INSIDE SRI LANKA – A monthly insider’s report by Royston Ellis, March 2015.
This month: a brief account of a fascinating place, steeped in history but contributing hugely to modern Sri Lanka’s prosperity.
Unknown Sri Lanka: China Fort
It’s not a fort and the connection with China is conjecture, but China Fort is a vitally important part of Sri Lanka’s economic prosperity as well as a fascinating place to visit. It is the name of an enclave of some 5,000 gem trading residents located behind Beruwala, off the Galle Road on the west coast.
You’ll need a three wheeler driver familiar with China Fort to take you through the maze of narrow streets to the area where trading in rough as well as cut and polished precious gem stones takes place every Wednesday and Saturday from 10am to 3pm.
Be warned, this is not a tourist experience: there are no toilet facilities or cafés. What you’ll see may seem unimpressive, a crowd of up to 2,000 men most in white sarongs, idling, speaking quietly chatting to others, and then conjuring up white wrappers which they unfurl to yield either a clutch of rough stones or a dazzling precious gem.
China Fort today has boomed because of the new direction the island’s gem trade has taken. For centuries, foreign buyers came to Sri Lanka to buy gems, sourcing them at the mining centre of Ratnapura or from the gem cutters and polishers of Galle and Beruwala. The story is told of a China Fort gem merchant flying business class who found himself sitting next to a US scientist. They got talking and the scientist told the gem merchant of satellite pictures that revealed lots of gem-bearing strata in Africa.
This resulted in the merchants of China Fort looking beyond Ratnapura for rough stones to be cut and polished into precious gems. The adventurous ones braved great hardships to track down gem mines in Africa where they sourced rough stones. It is a risky business even today, not just because of the perils of Africa, but also because even the most experienced of gem dealers is never sure if the rough stone he is buying will yield a perfect gem.
Rough stones from Africa now constitute about 40% of the gems cut and polished in China Fort, then re-exported to buyers around the world. It’s hard to believe that the casual business being done in the busy street is the source of such a profitable, international enterprise. But it yields huge revenue for the country.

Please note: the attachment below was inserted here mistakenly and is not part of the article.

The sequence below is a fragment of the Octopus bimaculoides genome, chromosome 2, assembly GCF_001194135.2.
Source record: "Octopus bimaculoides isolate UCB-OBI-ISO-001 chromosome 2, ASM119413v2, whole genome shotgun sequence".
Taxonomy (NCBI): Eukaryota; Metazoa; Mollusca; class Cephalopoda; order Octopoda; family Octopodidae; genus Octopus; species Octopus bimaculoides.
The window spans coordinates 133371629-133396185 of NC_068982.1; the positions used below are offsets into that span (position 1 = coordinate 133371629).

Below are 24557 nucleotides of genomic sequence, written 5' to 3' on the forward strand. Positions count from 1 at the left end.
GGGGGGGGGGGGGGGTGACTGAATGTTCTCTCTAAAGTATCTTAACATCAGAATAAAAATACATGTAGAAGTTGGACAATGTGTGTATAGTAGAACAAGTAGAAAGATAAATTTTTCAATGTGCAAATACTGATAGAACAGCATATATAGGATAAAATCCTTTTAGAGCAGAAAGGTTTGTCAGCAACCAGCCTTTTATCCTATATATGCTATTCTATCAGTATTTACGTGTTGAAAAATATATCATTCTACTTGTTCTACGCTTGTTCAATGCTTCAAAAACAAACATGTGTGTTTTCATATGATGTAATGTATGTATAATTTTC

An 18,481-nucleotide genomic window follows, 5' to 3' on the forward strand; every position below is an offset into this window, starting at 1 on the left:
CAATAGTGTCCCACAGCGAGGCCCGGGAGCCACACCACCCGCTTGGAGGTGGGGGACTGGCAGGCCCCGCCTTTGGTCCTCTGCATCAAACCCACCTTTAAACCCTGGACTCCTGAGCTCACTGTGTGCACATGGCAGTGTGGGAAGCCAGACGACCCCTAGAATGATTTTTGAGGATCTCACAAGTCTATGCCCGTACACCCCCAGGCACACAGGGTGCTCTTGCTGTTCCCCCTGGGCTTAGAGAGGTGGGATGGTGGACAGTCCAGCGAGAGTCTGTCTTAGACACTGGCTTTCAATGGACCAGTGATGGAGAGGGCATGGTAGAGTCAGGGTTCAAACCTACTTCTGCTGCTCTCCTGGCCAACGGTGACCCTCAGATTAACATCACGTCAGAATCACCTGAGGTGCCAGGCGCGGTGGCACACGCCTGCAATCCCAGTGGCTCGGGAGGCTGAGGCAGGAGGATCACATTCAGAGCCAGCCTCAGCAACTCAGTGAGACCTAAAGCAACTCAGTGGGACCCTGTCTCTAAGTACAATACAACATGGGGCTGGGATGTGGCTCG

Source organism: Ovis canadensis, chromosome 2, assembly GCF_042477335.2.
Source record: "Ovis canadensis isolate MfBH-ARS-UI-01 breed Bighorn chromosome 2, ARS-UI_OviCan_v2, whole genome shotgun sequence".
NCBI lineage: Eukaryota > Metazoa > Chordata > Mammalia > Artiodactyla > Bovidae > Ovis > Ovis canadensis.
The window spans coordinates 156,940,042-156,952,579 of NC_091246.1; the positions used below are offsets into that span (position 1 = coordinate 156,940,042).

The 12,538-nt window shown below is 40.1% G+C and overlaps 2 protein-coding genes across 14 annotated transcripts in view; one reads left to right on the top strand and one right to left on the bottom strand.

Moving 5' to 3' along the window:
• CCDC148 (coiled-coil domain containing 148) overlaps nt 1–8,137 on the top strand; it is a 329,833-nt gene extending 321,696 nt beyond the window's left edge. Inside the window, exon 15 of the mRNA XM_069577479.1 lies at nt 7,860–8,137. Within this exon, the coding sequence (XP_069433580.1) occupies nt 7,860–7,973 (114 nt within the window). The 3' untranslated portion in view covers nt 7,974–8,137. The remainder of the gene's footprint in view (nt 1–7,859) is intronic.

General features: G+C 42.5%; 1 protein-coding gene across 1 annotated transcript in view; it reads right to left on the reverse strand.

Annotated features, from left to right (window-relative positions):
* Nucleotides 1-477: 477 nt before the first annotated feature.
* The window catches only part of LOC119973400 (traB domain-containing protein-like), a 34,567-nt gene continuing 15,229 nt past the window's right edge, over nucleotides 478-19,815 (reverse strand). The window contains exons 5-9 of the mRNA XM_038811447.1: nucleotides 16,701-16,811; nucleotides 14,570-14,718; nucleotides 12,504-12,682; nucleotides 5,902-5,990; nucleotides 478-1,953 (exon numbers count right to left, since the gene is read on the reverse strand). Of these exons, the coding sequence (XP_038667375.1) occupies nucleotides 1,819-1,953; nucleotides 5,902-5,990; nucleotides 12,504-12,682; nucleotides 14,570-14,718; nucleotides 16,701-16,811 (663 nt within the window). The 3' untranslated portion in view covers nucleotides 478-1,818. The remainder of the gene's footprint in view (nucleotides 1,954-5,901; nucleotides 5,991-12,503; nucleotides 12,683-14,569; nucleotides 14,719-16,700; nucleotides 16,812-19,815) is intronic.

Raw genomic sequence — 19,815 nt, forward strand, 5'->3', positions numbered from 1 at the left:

While some men hold gems up to the sun, others glance and shake their head. Scarcely a word is exchanged and the ambience is one of dedication and trust. Indeed, when a buyer is offered a rough stone or gem he wants and the price is softly agreed, no money is exchanged. That happens later at the buyer’s home.
In the past 10 years, recognising that buyers were not just other locals, the gem traders of China Fort have built some 135 air conditioned offices, small cubicles where buyers can examine stones in comfort, without the bustle of the crowd around them. Tourists feel lost here, although it is fascinating to watch the trading take place and realise that business worth millions of dollars is being conducted under their noses.
Carats and rays
One gem merchant showed me a chunky rough, light blue stone that I found quite attractive. “It’s worthless,” he said when I commented it would look nice on a necklace. “For it to be valuable, we would have to transform it into something like this.”
He dropped a cut and polished gem the size of a marble into my hand while a colleague held a specially adapted torch over it. “See the ray,” he said as the light picked up the different shades of the stone, an alexandrite cat’s eye. It was extraordinary.
He popped it on to his scale, which showed it weighed 55 carats (a carat is equivalent to 200 milligrams). “That’s worth US$15,000 a carat,” the dealer beamed, leaving me to work out that I was holding a gem stone worth $850,000.
Sri Lanka is the home of sapphires and the theme of an exhibition and conference being held in Colombo 16 to 19 May is “Sapphires and More.” The occasion is the congress of the International Coloured Gemstone Association that has a membership of 500 from 42 countries representing 75 percent of the purchasing power of the international market for coloured gem stones. Traders from China Fort will be there too.
For the layman or woman who wants to purchase gems, you don’t have to go to China Fort. Choose a reputable jewellers who will provide a certificate of authenticity with every gemstone you purchase; you can even get stones tested and their genuineness confirmed by independent laboratories in Colombo.
A British resident of Sri Lanka since 1980, Royston Ellis is an erstwhile beat poet and author of “The Bradt Guide to Sri Lanka.” His weekly blog about Sri Lanka is available by free subscription from www.roystonellis.com